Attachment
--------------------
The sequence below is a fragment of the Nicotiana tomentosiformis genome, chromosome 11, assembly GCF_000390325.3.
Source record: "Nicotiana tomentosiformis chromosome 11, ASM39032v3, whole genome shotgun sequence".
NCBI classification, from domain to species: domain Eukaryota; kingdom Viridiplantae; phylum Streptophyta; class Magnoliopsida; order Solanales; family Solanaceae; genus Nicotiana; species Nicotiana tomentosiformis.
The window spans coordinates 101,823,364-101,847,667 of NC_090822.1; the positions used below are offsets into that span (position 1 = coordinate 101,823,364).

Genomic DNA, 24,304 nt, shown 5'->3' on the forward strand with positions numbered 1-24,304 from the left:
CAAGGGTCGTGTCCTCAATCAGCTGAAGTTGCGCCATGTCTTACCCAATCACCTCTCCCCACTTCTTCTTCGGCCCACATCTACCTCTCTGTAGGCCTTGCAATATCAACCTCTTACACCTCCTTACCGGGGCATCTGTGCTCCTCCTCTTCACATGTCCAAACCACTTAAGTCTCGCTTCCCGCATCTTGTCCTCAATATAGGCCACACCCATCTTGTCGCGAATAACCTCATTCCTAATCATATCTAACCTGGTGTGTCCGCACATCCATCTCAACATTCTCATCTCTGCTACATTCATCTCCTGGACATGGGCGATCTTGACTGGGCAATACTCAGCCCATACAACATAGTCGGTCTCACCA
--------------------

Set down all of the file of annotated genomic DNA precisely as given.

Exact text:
The sequence below is a fragment of the Nicotiana tomentosiformis genome, chromosome 11, assembly GCF_000390325.3.
Source record: "Nicotiana tomentosiformis chromosome 11, ASM39032v3, whole genome shotgun sequence".
NCBI classification, from domain to species: domain Eukaryota; kingdom Viridiplantae; phylum Streptophyta; class Magnoliopsida; order Solanales; family Solanaceae; genus Nicotiana; species Nicotiana tomentosiformis.
The window spans coordinates 101,823,364-101,847,667 of NC_090822.1; the positions used below are offsets into that span (position 1 = coordinate 101,823,364).

Genomic DNA, 24,304 nt, shown 5'->3' on the forward strand with positions numbered 1-24,304 from the left:
CAAGGGTCGTGTCCTCAATCAGCTGAAGTTGCGCCATGTCTTACCCAATCACCTCTCCCCACTTCTTCTTCGGCCCACATCTACCTCTCTGTAGGCCTTGCAATATCAACCTCTTACACCTCCTTACCGGGGCATCTGTGCTCCTCCTCTTCACATGTCCAAACCACTTAAGTCTCGCTTCCCGCATCTTGTCCTCAATATAGGCCACACCCATCTTGTCGCGAATAACCTCATTCCTAATCATATCTAACCTGGTGTGTCCGCACATCCATCTCAACATTCTCATCTCTGCTACATTCATCTCCTGGACATGGGCGATCTTGACTGGGCAATACTCAGCCCATACAACATAGTCGGTCTCACCA